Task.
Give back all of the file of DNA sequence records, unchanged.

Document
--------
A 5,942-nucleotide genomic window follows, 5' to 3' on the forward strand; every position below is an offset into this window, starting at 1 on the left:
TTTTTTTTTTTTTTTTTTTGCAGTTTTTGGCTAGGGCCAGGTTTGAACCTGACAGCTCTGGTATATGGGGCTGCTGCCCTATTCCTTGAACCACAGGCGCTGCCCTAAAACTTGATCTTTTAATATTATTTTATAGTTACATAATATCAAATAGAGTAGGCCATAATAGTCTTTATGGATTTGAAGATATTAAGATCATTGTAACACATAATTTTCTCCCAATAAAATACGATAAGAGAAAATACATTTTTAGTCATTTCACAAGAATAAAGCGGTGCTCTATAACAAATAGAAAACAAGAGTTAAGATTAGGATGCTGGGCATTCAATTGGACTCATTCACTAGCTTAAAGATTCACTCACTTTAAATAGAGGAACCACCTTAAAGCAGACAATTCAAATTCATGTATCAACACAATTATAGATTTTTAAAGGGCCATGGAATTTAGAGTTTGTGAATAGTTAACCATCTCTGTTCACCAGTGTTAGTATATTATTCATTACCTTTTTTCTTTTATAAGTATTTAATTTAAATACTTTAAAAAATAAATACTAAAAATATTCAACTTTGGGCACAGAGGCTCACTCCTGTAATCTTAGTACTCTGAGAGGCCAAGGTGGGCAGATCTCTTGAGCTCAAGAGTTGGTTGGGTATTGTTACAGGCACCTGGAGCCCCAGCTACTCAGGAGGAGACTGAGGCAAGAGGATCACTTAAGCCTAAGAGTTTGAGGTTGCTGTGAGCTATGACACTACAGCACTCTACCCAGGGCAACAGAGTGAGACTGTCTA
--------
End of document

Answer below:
A 5,942-nucleotide genomic window follows, 5' to 3' on the forward strand; every position below is an offset into this window, starting at 1 on the left:
TTTTTTTTTTTTTTTTTTTGCAGTTTTTGGCTAGGGCCAGGTTTGAACCTGACAGCTCTGGTATATGGGGCTGCTGCCCTATTCCTTGAACCACAGGCGCTGCCCTAAAACTTGATCTTTTAATATTATTTTATAGTTACATAATATCAAATAGAGTAGGCCATAATAGTCTTTATGGATTTGAAGATATTAAGATCATTGTAACACATAATTTTCTCCCAATAAAATACGATAAGAGAAAATACATTTTTAGTCATTTCACAAGAATAAAGCGGTGCTCTATAACAAATAGAAAACAAGAGTTAAGATTAGGATGCTGGGCATTCAATTGGACTCATTCACTAGCTTAAAGATTCACTCACTTTAAATAGAGGAACCACCTTAAAGCAGACAATTCAAATTCATGTATCAACACAATTATAGATTTTTAAAGGGCCATGGAATTTAGAGTTTGTGAATAGTTAACCATCTCTGTTCACCAGTGTTAGTATATTATTCATTACCTTTTTTCTTTTATAAGTATTTAATTTAAATACTTTAAAAAATAAATACTAAAAATATTCAACTTTGGGCACAGAGGCTCACTCCTGTAATCTTAGTACTCTGAGAGGCCAAGGTGGGCAGATCTCTTGAGCTCAAGAGTTGGTTGGGTATTGTTACAGGCACCTGGAGCCCCAGCTACTCAGGAGGAGACTGAGGCAAGAGGATCACTTAAGCCTAAGAGTTTGAGGTTGCTGTGAGCTATGACACTACAGCACTCTACCCAGGGCAACAGAGTGAGACTGTCTA